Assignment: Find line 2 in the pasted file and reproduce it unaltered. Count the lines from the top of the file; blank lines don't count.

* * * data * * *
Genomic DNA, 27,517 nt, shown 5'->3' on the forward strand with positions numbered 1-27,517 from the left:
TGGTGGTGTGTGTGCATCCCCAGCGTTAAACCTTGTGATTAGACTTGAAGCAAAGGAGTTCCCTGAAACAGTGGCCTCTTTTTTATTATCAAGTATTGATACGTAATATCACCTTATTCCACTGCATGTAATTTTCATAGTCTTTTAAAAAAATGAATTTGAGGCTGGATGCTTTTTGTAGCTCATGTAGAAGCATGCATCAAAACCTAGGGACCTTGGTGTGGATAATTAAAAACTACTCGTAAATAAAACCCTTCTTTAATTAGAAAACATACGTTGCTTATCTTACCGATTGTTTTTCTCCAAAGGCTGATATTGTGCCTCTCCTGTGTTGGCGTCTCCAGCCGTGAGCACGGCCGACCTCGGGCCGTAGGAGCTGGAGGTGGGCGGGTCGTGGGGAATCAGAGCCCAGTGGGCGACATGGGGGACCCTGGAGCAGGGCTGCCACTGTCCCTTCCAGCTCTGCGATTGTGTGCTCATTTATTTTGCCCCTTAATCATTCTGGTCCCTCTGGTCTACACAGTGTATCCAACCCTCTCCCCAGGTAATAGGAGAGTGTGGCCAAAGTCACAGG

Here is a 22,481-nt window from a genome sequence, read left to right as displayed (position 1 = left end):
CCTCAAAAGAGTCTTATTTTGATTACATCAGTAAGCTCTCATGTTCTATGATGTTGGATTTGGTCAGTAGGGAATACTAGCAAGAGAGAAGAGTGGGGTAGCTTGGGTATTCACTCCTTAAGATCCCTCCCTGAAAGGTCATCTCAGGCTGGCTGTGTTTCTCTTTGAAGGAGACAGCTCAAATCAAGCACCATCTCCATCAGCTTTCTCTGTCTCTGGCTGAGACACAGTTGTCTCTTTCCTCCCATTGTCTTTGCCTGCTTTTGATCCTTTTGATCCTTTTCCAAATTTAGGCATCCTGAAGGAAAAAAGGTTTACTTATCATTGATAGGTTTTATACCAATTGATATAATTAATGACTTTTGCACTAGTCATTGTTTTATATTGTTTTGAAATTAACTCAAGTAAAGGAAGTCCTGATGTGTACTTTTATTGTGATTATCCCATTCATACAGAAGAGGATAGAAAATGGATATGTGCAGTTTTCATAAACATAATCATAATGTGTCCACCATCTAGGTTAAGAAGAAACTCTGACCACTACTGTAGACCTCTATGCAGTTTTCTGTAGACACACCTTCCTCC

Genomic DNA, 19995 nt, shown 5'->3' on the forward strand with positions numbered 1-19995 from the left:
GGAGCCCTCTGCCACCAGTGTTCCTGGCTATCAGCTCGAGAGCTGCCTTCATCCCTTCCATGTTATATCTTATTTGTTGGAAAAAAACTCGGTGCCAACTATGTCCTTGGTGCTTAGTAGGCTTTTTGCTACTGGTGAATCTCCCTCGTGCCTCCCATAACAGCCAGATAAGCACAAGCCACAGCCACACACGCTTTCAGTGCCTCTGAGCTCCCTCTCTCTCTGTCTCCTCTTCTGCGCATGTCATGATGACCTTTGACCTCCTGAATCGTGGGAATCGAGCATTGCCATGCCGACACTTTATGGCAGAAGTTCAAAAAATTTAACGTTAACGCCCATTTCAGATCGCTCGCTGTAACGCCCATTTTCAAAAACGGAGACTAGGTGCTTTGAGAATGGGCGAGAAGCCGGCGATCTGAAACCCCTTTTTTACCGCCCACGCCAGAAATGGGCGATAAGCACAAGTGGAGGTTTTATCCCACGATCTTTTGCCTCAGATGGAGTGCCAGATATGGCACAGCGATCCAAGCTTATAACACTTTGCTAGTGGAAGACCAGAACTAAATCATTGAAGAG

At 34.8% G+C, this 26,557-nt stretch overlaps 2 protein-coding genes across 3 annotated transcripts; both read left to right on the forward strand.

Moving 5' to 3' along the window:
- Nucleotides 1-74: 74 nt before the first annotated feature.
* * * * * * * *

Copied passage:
TGGTGGTGTGTGTGCATCCCCAGCGTTAAACCTTGTGATTAGACTTGAAGCAAAGGAGTTCCCTGAAACAGTGGCCTCTTTTTTATTATCAAGTATTGATACGTAATATCACCTTATTCCACTGCATGTAATTTTCATAGTCTTTTAAAAAAATGAATTTGAGGCTGGATGCTTTTTGTAGCTCATGTAGAAGCATGCATCAAAACCTAGGGACCTTGGTGTGGATAATTAAAAACTACTCGTAAATAAAACCCTTCTTTAATTAGAAAACATACGTTGCTTATCTTACCGATTGTTTTTCTCCAAAGGCTGATATTGTGCCTCTCCTGTGTTGGCGTCTCCAGCCGTGAGCACGGCCGACCTCGGGCCGTAGGAGCTGGAGGTGGGCGGGTCGTGGGGAATCAGAGCCCAGTGGGCGACATGGGGGACCCTGGAGCAGGGCTGCCACTGTCCCTTCCAGCTCTGCGATTGTGTGCTCATTTATTTTGCCCCTTAATCATTCTGGTCCCTCTGGTCTACACAGTGTATCCAACCCTCTCCCCAGGTAATAGGAGAGTGTGGCCAAAGTCACAGG